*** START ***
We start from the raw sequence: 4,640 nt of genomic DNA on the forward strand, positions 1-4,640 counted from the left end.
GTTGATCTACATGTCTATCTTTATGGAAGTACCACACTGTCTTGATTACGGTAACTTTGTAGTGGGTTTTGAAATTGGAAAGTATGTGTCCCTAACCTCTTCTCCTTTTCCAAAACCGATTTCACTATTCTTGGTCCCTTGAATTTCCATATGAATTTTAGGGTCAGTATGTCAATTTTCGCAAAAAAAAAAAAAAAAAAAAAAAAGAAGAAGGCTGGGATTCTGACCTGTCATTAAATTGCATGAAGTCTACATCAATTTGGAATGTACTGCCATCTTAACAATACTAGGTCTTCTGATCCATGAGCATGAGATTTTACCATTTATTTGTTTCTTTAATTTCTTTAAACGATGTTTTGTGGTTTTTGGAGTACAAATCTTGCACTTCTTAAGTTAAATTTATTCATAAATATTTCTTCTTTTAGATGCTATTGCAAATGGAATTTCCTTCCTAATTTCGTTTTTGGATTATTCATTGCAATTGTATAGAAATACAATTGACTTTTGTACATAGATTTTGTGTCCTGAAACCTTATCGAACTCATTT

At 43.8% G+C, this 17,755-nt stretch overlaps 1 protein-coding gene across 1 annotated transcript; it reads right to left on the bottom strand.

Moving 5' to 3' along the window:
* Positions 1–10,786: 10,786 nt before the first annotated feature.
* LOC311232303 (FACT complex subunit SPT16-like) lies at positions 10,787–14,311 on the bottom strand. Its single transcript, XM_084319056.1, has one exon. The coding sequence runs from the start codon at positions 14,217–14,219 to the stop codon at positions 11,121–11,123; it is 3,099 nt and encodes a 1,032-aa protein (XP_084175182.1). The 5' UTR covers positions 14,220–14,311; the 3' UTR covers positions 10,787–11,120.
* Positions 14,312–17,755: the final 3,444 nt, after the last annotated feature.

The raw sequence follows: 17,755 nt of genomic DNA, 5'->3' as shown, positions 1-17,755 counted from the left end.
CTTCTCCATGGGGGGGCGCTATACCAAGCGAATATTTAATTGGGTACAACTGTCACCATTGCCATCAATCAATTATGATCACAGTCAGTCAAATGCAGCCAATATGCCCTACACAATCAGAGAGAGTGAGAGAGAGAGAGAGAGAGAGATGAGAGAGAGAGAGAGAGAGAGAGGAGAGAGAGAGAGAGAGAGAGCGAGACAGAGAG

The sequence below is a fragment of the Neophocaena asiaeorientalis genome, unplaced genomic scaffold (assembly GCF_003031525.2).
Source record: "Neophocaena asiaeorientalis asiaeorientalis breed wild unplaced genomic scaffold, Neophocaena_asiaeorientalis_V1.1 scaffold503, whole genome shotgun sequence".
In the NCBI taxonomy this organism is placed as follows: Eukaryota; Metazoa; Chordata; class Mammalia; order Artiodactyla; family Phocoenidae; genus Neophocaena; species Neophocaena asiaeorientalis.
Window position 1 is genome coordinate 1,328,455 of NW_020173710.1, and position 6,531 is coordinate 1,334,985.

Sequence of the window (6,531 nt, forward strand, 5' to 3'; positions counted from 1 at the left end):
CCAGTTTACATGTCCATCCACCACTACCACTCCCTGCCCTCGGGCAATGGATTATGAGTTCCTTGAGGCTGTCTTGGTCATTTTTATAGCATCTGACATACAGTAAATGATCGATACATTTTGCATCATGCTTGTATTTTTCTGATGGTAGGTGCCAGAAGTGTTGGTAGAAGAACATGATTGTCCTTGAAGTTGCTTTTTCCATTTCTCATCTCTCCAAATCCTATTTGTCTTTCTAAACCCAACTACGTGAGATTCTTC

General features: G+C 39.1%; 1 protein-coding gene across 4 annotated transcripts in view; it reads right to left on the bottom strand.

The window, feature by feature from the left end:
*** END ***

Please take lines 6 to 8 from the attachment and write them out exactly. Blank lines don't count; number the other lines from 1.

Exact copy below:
* LOC311232303 (FACT complex subunit SPT16-like) lies at positions 10,787–14,311 on the bottom strand. Its single transcript, XM_084319056.1, has one exon. The coding sequence runs from the start codon at positions 14,217–14,219 to the stop codon at positions 11,121–11,123; it is 3,099 nt and encodes a 1,032-aa protein (XP_084175182.1). The 5' UTR covers positions 14,220–14,311; the 3' UTR covers positions 10,787–11,120.
* Positions 14,312–17,755: the final 3,444 nt, after the last annotated feature.

The raw sequence follows: 17,755 nt of genomic DNA, 5'->3' as shown, positions 1-17,755 counted from the left end.